Strong Muscles, Strong Mind

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How to use gym time to keep your brain sharp.

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Ancient Israel’s King Solomon once penned that people can’t indefinitely rely on their smarts because “time and chance happen to them all.” Modern science agrees—age-related cognitive decline is inevitable. But new research published in the Journal of the American Geriatrics Society suggests a simple way to slow the decay: regular resistance training.

The yearlong study tracked three groups of elderly women with white matter lesions (WMLs), which are linked to cognitive impairment and increased falls. One group did strength-training twice a week, another once a week, and the third did twice-weekly balance and toning exercises. After a year, the women who did resistance training twice a week had significantly fewer WMLs than did the other groups.

And the brain benefits of exercise don’t stop there. A study done at the University of North Florida found that dynamic activities that required body awareness—rock or tree climbing, obstacle courses or even walking while paying attention to your posture—improved working memory, a fancy term for remembering, processing and using information. In the study, adults ages 18 to 59 improved their working memory up to 50 percent, when tested two hours after the activity. Two control groups—one learning new information via lecture and another while doing static yoga poses—showed no improvement.

To put these findings into practice, commit to at least two resistance-training sessions per week, and challenge yourself daily with activities like rock climbing, dynamic balance drills, or learning new sports or activities.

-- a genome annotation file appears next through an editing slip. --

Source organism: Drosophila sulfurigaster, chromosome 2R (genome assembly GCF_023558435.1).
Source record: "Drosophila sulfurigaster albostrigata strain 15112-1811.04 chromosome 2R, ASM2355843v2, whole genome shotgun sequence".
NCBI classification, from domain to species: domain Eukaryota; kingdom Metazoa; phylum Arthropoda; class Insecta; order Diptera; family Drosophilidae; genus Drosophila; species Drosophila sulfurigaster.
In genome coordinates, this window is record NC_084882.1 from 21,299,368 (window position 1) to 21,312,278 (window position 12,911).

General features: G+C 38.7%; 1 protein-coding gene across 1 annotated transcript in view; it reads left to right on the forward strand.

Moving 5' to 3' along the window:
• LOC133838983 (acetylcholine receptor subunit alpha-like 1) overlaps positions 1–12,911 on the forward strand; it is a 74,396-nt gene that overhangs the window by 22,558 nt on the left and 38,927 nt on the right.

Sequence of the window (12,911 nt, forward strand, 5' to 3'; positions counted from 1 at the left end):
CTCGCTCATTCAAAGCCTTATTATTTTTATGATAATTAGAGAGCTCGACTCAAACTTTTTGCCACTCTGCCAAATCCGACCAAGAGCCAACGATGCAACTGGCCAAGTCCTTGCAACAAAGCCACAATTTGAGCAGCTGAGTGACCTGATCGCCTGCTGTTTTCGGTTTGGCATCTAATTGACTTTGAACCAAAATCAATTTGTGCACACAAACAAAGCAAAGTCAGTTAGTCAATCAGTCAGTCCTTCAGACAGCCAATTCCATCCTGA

Kale Quinoa Salad with Red Grapes
Recipe Type: Salad
Author: Rebecca Katz
Serves: Serves 4
When it comes to thinking skills, it’s not just what you do that matters but also what you eat. Feed your noggin with this brain-friendly recipe adapted from [i]The Healthy Mind Cookbook[/i] by Rebecca Katz.
Ingredients
  • 1 cup quinoa
  • ¾ teaspoon sea salt, divided
  • ¼ cup freshly squeezed lemon juice
  • ½ teaspoon cumin
  • ¼ teaspoon coriander
  • Pinch of crushed red pepper flakes
  • ½ cup extra-virgin olive oil
  • 2 cups stemmed, finely chopped kale
  • ¼ cup lightly packed, chopped fresh mint
  • ¼ cup lightly packed, chopped parsley
  • 1 teaspoon lemon zest
  • ¼ cup halved red seedless grapes, or 3 tablespoons raisins
Instructions
  1. Place quinoa in a fine-mesh strainer; rinse well under cold running water.
  2. In a small saucepan, bring 1½ cups of water and ½ teaspoon of the salt to a boil over high heat. Add quinoa and cover. Decrease heat to low and simmer for 15–20 minutes, stirring once halfway through, until quinoa is just tender. Remove from heat and allow quinoa to rest for 10 minutes. Fluff with a fork.
  3. While quinoa is cooking, whisk together lemon juice, remaining ¼ teaspoon of salt, cumin, coriander, crushed red pepper flakes and olive oil together in a large bowl. Add kale and give it a quick massage with your hands. Add quinoa, mint, parsley, lemon zest and grapes and toss lightly to combine. Serve at room temperature.

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